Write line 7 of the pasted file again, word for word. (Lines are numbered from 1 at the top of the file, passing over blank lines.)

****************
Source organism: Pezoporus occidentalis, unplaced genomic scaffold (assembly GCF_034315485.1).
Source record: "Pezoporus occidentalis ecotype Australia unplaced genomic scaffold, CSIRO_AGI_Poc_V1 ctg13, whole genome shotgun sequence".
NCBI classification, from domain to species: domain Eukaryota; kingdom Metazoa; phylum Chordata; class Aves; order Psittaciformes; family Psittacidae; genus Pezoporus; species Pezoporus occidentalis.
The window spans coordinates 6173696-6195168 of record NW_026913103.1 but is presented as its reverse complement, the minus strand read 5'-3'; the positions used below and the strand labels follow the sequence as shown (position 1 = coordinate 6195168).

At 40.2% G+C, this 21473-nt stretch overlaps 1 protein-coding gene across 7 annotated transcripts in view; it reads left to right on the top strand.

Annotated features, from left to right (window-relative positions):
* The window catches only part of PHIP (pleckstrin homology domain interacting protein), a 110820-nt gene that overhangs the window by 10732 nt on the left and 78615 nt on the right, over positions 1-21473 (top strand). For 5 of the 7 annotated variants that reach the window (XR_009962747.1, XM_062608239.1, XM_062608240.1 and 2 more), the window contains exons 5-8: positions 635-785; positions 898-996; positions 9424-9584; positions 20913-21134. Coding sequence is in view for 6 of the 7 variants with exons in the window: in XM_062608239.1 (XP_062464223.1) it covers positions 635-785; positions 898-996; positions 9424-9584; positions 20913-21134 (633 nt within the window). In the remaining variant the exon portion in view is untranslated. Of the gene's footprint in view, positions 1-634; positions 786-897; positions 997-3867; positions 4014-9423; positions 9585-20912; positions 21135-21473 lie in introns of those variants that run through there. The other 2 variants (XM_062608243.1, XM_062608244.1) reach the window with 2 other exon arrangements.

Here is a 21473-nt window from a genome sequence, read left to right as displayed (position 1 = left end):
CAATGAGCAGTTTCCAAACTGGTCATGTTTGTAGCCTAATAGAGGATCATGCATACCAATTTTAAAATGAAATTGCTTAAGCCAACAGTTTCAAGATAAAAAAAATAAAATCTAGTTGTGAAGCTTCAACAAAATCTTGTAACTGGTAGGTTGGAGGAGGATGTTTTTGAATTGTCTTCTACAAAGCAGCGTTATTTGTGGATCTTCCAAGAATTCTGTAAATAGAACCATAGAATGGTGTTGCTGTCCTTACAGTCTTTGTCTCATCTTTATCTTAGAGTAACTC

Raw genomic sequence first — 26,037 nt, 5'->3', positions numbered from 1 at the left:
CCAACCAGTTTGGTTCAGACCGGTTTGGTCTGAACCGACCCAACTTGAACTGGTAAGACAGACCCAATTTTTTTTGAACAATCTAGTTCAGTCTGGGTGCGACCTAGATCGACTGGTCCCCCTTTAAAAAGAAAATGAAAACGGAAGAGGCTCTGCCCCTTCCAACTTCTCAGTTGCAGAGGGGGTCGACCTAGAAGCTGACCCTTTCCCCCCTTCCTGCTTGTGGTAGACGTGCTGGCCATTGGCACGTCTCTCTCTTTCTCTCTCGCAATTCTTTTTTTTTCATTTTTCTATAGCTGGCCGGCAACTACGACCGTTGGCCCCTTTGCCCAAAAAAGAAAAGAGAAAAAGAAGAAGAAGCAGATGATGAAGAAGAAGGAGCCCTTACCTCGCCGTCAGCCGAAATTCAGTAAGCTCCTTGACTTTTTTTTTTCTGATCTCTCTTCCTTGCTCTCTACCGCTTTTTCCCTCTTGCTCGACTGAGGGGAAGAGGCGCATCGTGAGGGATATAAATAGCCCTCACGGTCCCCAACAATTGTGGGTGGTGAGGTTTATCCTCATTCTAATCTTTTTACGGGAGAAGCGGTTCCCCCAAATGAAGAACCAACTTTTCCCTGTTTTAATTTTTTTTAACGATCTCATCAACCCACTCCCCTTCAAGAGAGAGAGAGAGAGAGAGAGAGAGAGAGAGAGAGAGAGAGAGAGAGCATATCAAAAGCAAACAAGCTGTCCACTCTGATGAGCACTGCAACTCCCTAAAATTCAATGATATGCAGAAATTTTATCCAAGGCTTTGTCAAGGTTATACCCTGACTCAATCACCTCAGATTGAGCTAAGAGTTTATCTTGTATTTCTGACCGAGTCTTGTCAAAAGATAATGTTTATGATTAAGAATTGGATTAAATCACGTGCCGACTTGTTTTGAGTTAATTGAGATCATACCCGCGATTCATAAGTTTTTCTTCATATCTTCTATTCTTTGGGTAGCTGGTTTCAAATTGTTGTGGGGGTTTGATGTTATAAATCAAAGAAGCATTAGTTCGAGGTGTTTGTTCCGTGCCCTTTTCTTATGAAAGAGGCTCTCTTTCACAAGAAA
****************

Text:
* The window catches only part of PHIP (pleckstrin homology domain interacting protein), a 110820-nt gene that overhangs the window by 10732 nt on the left and 78615 nt on the right, over positions 1-21473 (top strand). For 5 of the 7 annotated variants that reach the window (XR_009962747.1, XM_062608239.1, XM_062608240.1 and 2 more), the window contains exons 5-8: positions 635-785; positions 898-996; positions 9424-9584; positions 20913-21134. Coding sequence is in view for 6 of the 7 variants with exons in the window: in XM_062608239.1 (XP_062464223.1) it covers positions 635-785; positions 898-996; positions 9424-9584; positions 20913-21134 (633 nt within the window). In the remaining variant the exon portion in view is untranslated. Of the gene's footprint in view, positions 1-634; positions 786-897; positions 997-3867; positions 4014-9423; positions 9585-20912; positions 21135-21473 lie in introns of those variants that run through there. The other 2 variants (XM_062608243.1, XM_062608244.1) reach the window with 2 other exon arrangements.